Sarah Sanders said last December that when her role as White House press secretary ends, she hopes to be remembered as "honest and transparent." I'm afraid she's going to be remembered quite differently because of the actions of her boss, President Donald Trump, and her own failures to live up to the obligations of the office.
With Thursday's announcement that Sanders is leaving the White House at the end of June -- and looking back at the two years that she has spent there -- it's safe to say that her hopes were misplaced.
She has failed in almost every aspect of the job.
Let me use several examples to make that point. One job that the White House press secretary has is to promote the President's agenda and try to put the President in the best possible position to make his case. Just last week, the President did an interview in the American graveyard in Normandy with a highly partisan Fox News anchor. The President proceeded to desecrate the sacred ground by launching partisan attacks at his political opponents in the worst possible setting. Sanders' job was to anticipate what the President would say and make sure situations like this never happened.
The more important job is to keep the American public, the same public who fund her salary, informed through the traditional daily White House Briefing. For more than half a century, reporters, acting as proxy for the American public, would meet with the White House press secretary for a briefing almost every day. That came to a screeching halt under Sanders' watch. In fact, she has not done a briefing in 95 days and has only done eight briefings in the last 300 days. By contrast, in recent history, the most briefings that were ever done in a year were done in 1998, the year Republicans impeached President Bill Clinton, according to an analysis done by the American Presidency Project.
Many of my Democratic friends have argued no briefings are better than briefings where lies are told. I disagree. Briefings, even when the press secretary gives dishonest answers, allow reporters to surface important questions that the public has the right to ask. They also create a public record of the administration's response for historical purpose. That's one of the reasons I've been using Twitter every day to do a "Shadow Briefing," an exercise that highlights the many questions the administration refuses to address.
And, while we are on the question of honesty, this was another important failure of Sanders' tenure. Some of it was beyond her control. President Trump, as of April 26, according to the Washington Post, has made misleading or false statements more than 10,000 times since taking office. But to my memory, I can't point to a single time Sanders acknowledged when the President misspoke.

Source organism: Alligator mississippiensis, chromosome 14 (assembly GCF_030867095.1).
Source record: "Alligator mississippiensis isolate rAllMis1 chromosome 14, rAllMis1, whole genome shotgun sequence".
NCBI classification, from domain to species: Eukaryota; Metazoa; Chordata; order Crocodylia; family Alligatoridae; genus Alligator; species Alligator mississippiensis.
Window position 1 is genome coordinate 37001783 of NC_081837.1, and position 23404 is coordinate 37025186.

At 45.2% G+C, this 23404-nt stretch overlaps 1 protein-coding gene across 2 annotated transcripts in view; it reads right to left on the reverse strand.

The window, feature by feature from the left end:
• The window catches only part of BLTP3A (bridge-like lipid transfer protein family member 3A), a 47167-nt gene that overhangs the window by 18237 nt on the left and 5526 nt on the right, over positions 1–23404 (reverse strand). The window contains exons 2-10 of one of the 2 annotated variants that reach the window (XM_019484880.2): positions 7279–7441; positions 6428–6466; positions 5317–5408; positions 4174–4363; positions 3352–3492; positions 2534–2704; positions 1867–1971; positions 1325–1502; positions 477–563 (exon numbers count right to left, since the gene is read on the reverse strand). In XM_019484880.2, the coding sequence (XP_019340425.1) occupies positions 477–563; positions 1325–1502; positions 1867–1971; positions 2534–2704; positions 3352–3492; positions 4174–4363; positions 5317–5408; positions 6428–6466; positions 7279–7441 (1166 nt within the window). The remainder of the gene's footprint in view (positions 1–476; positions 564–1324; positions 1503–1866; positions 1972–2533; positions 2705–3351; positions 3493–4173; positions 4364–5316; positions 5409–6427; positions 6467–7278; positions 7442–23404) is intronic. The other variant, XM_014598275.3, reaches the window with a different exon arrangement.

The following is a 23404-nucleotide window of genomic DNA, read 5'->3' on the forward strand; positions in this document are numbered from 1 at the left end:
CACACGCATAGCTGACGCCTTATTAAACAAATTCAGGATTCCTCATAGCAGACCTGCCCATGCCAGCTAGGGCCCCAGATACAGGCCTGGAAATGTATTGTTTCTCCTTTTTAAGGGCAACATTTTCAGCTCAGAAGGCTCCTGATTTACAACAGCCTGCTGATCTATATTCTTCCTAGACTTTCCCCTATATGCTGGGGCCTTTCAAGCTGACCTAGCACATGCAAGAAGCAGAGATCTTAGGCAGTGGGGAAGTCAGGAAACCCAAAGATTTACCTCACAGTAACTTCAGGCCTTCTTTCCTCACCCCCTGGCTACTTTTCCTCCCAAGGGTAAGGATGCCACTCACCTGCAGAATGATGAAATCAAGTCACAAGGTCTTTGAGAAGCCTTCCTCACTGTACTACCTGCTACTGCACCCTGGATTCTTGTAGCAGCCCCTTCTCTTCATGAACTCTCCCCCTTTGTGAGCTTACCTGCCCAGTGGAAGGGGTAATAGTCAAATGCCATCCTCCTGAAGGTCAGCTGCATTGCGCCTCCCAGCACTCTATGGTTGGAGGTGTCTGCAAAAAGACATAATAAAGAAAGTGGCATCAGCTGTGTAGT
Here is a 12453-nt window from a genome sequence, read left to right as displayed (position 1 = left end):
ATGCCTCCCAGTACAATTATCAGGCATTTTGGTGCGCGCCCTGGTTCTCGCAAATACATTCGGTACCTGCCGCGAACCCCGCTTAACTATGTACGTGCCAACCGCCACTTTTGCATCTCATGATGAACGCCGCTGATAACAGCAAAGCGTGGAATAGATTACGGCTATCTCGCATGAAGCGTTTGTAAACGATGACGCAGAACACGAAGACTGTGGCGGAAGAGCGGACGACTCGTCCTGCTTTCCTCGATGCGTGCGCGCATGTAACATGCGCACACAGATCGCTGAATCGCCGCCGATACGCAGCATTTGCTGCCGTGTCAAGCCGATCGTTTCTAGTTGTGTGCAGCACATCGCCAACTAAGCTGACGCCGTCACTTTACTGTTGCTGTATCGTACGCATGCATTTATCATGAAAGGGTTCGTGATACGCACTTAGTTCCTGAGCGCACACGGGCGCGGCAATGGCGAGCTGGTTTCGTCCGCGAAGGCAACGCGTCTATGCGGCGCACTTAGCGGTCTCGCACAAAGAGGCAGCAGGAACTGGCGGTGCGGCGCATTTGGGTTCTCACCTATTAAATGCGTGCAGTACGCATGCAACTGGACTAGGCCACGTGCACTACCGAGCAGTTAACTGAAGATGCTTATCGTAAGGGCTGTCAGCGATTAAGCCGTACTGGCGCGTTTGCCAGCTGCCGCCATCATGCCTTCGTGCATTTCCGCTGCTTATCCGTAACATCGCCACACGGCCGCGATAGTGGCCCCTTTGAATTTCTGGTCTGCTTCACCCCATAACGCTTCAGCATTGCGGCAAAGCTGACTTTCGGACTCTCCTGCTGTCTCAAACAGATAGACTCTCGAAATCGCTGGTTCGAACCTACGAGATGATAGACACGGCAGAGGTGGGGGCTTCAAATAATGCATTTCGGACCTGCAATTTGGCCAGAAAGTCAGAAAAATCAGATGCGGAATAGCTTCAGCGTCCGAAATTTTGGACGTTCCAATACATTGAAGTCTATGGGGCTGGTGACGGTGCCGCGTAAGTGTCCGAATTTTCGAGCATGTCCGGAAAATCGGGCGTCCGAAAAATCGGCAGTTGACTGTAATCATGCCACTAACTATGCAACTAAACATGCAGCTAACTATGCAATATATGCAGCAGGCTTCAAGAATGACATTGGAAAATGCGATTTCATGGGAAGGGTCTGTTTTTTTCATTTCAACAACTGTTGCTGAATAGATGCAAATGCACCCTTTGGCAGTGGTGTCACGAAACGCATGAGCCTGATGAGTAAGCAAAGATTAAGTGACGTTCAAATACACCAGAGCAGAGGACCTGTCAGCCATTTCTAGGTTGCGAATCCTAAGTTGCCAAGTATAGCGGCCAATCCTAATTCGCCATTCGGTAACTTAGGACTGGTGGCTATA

Her legacy of dishonesty is enshrined in the Mueller Report and is very telling. Many will remember the day she went after Former FBI Director James Comey, saying the White House had heard from many FBI agents who were critical of Comey's leadership. It was only when she was under oath and facing potential jail time did Sanders admit she made the whole story up. To be clear, she smeared a former high-ranking government official with a story that was made up from whole cloth.
But that's not the worst of it. When the Mueller Report was released, and she was no longer under oath, she backtracked on her story, reverting to key parts of the lie she'd already admitted to. That shows she lacked the moral character to be in such an important job in the United States Government.
Finally, Sanders' job inside the White House is supposed to include being an advocate for the press and pushing for maximum transparency.
Here, again, she failed. The normal channels of communication have been shut down. Now, government policy is routinely transmitted through at times incoherent and contradictory tweets. And one news outlet -- Fox News -- has been elevated to a position as partner of the administration, rather than functioning as a traditional newsgathering operation.
Given President Trump's performance with non-Fox anchors -- see Lester Holt and George Stephanopoulos -- it is somewhat understandable that Trump has talked with Fox News more often than with other news organizations. But it's the press secretary's job to make sure that all the media has access to the President, not just the ones who agree with him.
Only time will tell how much lasting damage Sanders has done to the Office of the Press Secretary. As for Ms. Sanders' ultimate legacy, I'll remember her as the press secretary who helped normalize the idea that the press is the enemy of the people. That's not a legacy to be proud of.